I worked full time (part time for a bit, but it was hard fought battle to get and in the end part time was no longer an option) until our 3rd child was born. At that point trying to handle it all was unsustainable and I wasn't loving my job anyway. 3 years (and another kid) later I'm happy I made the decision. Our lives are calmer, I am happier, and our marriage is stronger. I don't feel a sinking feeling on Sunday nights anymore as I try and get it all done before the weekend ends. Part time might have been a different story, but I didn't have that option so it is hard to make that comparison. I'm not really sure how our family would run if I went back to work full time, without hiring significant extra help. We both feel like we are living life more than just surviving it.

    Mostly though, I think a lot of it depends on your overall income. If my husband was making a training salary forever, I might be more inclined to go back. As it stands, it doesn't make a whole lot of sense for me to go back unless I truly wanted to. We were actually talking yesterday about how much it would suck to feel like I had to work when he has easily replaced my income with relatively easy moonlighting as a fellow (obviously not a common situation). The bottom line is he can just make money a ************************ of a lot easier than I can right now, so we focus our efforts there. That might be something to look into? Overall, though if your financial situation isn't dire (crazy loans) and your spouse is making a physician income, I'd be inclined to say you are overthinking things by worrying about that $30K. There are probably significantly easier ways to earn or save that amount than going back full time.

    Leave a comment:


  • Tim
    replied


    Do you have any advice for comparing the value of intangibles like *more* time with kids *now* versus more time with kids
    Click to expand...


    If think the question really depends on the "real needs" of the kids and value to them. Most parents would accept a debt of a million and spend everything if means that much for their kids.  I have no problem with parents "sacrificing" for their kids.

    The real question is it the value to the kids or to you? I would gladly work a number of years and assume debt to provide for my kids needs. I would also invest my time in my kids have a need as well. Can't put a price on raising kids, its kind of a crap shoot too.

    Leave a comment:


  • G
    replied


    Now with teenagers who don’t remember anything about those early years, we feel the need to be more present than ever.  They have tons of activities, and we want to be there to cheer them on.  They have social stresses and, again, we want to be there for them.  They will definitely remember these years.  At the same time, they see how hard I work, and they definitely respect that.  I want to model hard work and dedication, so there’s a fine balance.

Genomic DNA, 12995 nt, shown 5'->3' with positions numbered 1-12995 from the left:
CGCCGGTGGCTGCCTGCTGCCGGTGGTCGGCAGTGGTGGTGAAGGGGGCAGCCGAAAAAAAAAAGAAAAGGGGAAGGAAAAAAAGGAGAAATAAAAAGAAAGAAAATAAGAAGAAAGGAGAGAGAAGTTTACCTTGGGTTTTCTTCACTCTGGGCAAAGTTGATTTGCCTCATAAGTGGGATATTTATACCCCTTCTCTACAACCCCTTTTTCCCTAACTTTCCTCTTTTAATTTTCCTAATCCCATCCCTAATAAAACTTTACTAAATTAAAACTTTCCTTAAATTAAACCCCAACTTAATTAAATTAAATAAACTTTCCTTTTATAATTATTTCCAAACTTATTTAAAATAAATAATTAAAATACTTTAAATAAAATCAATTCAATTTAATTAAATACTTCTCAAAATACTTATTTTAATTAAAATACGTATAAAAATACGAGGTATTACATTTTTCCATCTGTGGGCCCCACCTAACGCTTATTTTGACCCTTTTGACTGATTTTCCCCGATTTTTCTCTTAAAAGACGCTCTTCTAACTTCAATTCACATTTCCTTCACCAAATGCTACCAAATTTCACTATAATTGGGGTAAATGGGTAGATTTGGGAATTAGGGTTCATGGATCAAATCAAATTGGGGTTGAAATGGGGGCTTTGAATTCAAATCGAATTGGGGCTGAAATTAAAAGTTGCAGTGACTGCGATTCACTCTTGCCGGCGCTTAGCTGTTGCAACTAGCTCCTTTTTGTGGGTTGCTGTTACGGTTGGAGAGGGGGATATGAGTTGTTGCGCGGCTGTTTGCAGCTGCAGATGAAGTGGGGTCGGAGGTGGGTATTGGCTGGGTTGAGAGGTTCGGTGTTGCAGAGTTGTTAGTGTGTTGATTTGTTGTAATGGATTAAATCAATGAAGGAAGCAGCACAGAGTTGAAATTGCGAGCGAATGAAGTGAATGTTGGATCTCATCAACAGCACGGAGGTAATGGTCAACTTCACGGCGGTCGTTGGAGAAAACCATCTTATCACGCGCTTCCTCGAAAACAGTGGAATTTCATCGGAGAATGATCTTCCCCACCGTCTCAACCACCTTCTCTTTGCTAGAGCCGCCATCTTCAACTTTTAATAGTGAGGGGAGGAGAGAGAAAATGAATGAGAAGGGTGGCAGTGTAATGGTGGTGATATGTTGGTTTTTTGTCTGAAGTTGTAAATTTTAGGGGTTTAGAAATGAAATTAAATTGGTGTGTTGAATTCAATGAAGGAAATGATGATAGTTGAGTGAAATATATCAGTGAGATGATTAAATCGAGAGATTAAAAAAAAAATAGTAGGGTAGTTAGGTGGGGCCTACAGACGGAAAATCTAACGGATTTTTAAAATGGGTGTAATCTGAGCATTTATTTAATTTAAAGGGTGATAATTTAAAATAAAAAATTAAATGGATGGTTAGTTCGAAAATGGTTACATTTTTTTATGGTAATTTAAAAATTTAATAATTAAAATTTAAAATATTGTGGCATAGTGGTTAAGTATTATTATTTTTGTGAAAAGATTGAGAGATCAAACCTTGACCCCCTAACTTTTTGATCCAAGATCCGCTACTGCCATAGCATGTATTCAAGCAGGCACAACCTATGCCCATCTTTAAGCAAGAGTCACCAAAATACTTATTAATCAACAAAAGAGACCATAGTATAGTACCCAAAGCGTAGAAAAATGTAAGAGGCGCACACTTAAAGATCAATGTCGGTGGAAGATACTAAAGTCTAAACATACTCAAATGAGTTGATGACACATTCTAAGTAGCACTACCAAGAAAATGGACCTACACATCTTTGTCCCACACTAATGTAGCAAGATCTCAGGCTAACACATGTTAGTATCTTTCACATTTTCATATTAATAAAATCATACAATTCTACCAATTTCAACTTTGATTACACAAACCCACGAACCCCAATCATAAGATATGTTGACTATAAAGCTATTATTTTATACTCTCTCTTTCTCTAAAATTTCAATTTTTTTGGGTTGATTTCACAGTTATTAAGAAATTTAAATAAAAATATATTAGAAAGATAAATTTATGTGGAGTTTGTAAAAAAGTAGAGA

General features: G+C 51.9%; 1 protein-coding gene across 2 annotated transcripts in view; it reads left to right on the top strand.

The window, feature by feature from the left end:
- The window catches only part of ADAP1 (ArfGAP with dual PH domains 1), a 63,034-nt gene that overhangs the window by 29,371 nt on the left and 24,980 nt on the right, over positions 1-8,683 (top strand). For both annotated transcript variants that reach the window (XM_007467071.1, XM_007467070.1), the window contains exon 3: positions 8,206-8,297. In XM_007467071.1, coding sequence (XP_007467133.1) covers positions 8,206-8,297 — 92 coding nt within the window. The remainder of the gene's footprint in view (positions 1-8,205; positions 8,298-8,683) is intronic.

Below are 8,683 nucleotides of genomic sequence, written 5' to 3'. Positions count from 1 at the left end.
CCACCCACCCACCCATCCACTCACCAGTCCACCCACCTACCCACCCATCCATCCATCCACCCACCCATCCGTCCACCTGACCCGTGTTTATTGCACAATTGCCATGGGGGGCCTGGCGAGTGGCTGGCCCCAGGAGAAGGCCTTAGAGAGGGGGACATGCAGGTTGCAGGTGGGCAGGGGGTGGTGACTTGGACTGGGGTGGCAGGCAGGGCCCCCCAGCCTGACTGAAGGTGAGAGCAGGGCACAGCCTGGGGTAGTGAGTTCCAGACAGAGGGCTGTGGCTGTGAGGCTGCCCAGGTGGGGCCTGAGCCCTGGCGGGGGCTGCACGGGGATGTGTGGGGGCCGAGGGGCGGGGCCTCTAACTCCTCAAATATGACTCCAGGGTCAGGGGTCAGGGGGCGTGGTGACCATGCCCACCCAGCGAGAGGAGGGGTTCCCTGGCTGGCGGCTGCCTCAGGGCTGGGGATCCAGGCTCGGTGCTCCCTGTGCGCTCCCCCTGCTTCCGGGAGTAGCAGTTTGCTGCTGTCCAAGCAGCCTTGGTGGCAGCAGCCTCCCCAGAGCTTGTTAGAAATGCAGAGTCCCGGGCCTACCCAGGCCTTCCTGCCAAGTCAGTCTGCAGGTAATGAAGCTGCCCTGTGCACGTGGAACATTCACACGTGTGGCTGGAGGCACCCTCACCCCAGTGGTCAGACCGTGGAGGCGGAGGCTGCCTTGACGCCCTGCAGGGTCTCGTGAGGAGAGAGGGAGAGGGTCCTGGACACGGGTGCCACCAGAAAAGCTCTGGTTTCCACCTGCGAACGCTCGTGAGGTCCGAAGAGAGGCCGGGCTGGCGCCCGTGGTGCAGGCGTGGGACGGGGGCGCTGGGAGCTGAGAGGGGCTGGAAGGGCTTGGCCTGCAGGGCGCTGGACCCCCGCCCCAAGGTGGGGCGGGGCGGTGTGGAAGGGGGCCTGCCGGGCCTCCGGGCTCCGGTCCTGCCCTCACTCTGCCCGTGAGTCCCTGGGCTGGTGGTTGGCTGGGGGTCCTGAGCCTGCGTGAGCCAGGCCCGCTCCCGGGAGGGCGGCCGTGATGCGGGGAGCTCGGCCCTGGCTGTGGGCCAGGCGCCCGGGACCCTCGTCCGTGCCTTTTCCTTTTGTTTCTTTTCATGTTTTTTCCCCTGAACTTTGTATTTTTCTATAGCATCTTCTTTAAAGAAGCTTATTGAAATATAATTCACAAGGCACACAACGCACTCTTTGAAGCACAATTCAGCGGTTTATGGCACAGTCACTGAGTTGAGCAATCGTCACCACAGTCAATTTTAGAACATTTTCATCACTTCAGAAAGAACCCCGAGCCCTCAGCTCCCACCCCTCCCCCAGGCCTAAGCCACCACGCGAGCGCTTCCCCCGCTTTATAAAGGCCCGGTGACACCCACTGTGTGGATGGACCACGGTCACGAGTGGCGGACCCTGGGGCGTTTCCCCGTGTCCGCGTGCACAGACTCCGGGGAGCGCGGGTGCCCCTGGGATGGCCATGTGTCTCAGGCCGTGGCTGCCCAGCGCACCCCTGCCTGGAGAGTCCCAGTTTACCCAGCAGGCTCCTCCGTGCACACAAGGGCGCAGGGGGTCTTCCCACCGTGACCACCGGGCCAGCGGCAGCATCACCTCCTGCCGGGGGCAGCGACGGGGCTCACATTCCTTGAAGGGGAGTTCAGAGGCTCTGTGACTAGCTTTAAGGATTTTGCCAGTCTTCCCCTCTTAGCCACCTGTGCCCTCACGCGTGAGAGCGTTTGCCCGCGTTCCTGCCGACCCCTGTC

Click to expand...


    I was present in the early years (more for my enjoyment) and now finding that my presence is more and more required (even if it is to the detriment of my enjoyment!).

    So far, no regrets about being home/available instead of being at work.

    Leave a comment:


  • mkintx
    replied
    I find it fascinating how many people want to stay home until their kids are in school.  For us, those early years were some of the easiest in a lot of ways.  Daycare had long hours and stayed open all year long.  No spreadsheets of camps to ensure they'd be looked after over the summer.  No worrying about their getting their homework done. The kids' activities were *our* activities.

    Now with teenagers who don't remember anything about those early years, we feel the need to be more present than ever.  They have tons of activities, and we want to be there to cheer them on.  They have social stresses and, again, we want to be there for them.  They will definitely remember these years.  At the same time, they see how hard I work, and they definitely respect that.  I want to model hard work and dedication, so there's a fine balance.  Our balance entailed my spouse moving to part time when the kids were older, and may or may not go back to full time when they are both in college. With college close on the horizon, any time my kids want me to spend time with them is precious.  I have no regrets, however, about both of us working full time when they were little.

    Leave a comment: